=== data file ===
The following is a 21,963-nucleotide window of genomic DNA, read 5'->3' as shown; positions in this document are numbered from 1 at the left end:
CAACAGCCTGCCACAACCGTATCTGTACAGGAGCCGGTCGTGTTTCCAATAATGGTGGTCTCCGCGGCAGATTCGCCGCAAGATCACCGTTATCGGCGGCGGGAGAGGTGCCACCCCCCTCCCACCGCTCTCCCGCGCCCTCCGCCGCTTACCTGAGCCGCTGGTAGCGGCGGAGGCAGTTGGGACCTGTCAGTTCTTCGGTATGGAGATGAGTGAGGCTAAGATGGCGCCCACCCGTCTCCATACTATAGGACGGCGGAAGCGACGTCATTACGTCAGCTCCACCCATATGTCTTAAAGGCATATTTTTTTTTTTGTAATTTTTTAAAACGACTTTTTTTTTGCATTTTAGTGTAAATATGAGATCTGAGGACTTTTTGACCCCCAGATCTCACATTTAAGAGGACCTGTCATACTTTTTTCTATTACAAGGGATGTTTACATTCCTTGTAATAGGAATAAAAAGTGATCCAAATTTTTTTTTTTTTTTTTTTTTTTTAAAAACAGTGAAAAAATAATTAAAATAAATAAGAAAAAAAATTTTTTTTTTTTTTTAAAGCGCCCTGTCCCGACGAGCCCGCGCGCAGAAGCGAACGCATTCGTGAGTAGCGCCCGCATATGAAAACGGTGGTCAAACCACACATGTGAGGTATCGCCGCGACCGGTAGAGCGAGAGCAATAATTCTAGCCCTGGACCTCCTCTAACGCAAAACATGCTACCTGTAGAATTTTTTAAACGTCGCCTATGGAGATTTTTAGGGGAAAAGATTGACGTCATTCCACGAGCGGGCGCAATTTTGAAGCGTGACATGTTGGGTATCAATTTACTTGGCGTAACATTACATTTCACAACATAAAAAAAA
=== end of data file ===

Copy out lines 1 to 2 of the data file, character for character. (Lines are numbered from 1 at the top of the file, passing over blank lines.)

The following is a 21,963-nucleotide window of genomic DNA, read 5'->3' as shown; positions in this document are numbered from 1 at the left end:
CAACAGCCTGCCACAACCGTATCTGTACAGGAGCCGGTCGTGTTTCCAATAATGGTGGTCTCCGCGGCAGATTCGCCGCAAGATCACCGTTATCGGCGGCGGGAGAGGTGCCACCCCCCTCCCACCGCTCTCCCGCGCCCTCCGCCGCTTACCTGAGCCGCTGGTAGCGGCGGAGGCAGTTGGGACCTGTCAGTTCTTCGGTATGGAGATGAGTGAGGCTAAGATGGCGCCCACCCGTCTCCATACTATAGGACGGCGGAAGCGACGTCATTACGTCAGCTCCACCCATATGTCTTAAAGGCATATTTTTTTTTTTGTAATTTTTTAAAACGACTTTTTTTTTGCATTTTAGTGTAAATATGAGATCTGAGGACTTTTTGACCCCCAGATCTCACATTTAAGAGGACCTGTCATACTTTTTTCTATTACAAGGGATGTTTACATTCCTTGTAATAGGAATAAAAAGTGATCCAAATTTTTTTTTTTTTTTTTTTTTTTTAAAAACAGTGAAAAAATAATTAAAATAAATAAGAAAAAAAATTTTTTTTTTTTTTTAAAGCGCCCTGTCCCGACGAGCCCGCGCGCAGAAGCGAACGCATTCGTGAGTAGCGCCCGCATATGAAAACGGTGGTCAAACCACACATGTGAGGTATCGCCGCGACCGGTAGAGCGAGAGCAATAATTCTAGCCCTGGACCTCCTCTAACGCAAAACATGCTACCTGTAGAATTTTTTAAACGTCGCCTATGGAGATTTTTAGGGGAAAAGATTGACGTCATTCCACGAGCGGGCGCAATTTTGAAGCGTGACATGTTGGGTATCAATTTACTTGGCGTAACATTACATTTCACAACATAAAAAAAA